I’ve been about as far from a game as Magic as you can be in the last few months. But I’ve taken the steps necessarily to ensure that I’m still as big a part of the community as possible. It hasn’t been easy, but I have found a number of ways to stay connected.

Read, Read, Read

This is probably the best advice I have. Whether it’s articles or Twitter, I read everything I can about Magic. Sure, I’m busy at work, but there is always some downtime in the office or at a game, and I use it to keep up. But it goes a step farther than that. Reading also extends to decklists. I may not be able to attend the latest SCG Open or TCGPlayer plutonium-level event, but I’m still parsing decklists from those and keeping my ear to the ground. This is what allowed me to make an early call on Hellkite back when it was still $10-$15.

It also means checking prices often. And the beauty of this is that it doesn’t take long to do. Want to know my big secret to calling Hellrider? Sure, I saw that it was seeing some play, but more importantly, I noticed the TCGPlayer Mid price was nearing and then surpassing the SCG price. That’s a clear indicator of increasing demand, and it got me way ahead of the curve. All because I carved out a few minutes in my day to check up on a few prices (check on Inquisition of Kozilek, by the way).

These aren’t things that require you to hit every event, or to even hit every FNM. A practiced eye and a few spare minutes (which we all can find) will allow you to stay tuned in even if you’re not playing.

The Dead Zone

This is a concept I explored a while back on QS [membership required]. I’m not going to rehash that article, but I will tell you that some of the strategies that are effective for profiting in the Dead Zone are applicable here as well. Sure, maybe you can’t make it to an actual event because your only free time comes on Sundays, early in the morning, or (in my case) late at night.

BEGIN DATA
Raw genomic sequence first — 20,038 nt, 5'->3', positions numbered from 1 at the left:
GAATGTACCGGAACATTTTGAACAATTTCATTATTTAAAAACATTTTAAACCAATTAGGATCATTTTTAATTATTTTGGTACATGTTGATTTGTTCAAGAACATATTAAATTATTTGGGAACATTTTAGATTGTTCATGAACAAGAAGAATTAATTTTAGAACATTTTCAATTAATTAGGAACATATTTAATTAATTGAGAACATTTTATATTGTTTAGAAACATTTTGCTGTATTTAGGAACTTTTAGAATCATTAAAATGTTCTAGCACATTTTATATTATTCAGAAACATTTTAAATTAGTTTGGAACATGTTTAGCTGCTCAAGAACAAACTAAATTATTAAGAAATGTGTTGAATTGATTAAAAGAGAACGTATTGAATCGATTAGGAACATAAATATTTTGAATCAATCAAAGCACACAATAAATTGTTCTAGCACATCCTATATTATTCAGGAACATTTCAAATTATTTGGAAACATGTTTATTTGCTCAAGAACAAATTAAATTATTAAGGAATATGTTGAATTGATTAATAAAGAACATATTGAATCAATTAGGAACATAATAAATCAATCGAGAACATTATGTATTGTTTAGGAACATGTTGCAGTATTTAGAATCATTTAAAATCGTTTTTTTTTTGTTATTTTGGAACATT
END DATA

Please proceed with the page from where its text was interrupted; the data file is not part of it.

That’s not an excuse. There are plenty of ways to stay involved in Magic finance. Get out there and buy some collections. Scour Craigslist, ask around the store, talk to your friends, use Twitter or Facebook (but not Ebay, those rarely pay off). Flipping a collection can be profitable, and it fits into your schedule. I did this recently, and actually spent my nights alone at the hotel on my business trip sorting cards into the wee hours of the morning.

Risking money on other people’s cards not your thing? No problem. How about your own cards? Clean out your closet. We all have tons of cards sitting in boxes somewhere and we covered how much money you have hidden there before. Sure, maybe you’re only going to find a bunch of cards that sell for a quarter or two, but chances are you probably also have some Manamorphose or Mind Funeral around.

Maybe you can’t handle all of that. That’s fine too. There’s nothing wrong with taking a break from time to time. It allows you to recharge the batteries–up the Storm count, so to speak–and you’ll return to the game the better for it. But if you want to stay connected despite not having much time to devote to tournaments, remember that just because you’re not making Magic doesn’t mean you aren’t a part of it.

Thanks for reading,

Corbin Hosler
@Chosler88 on Twitter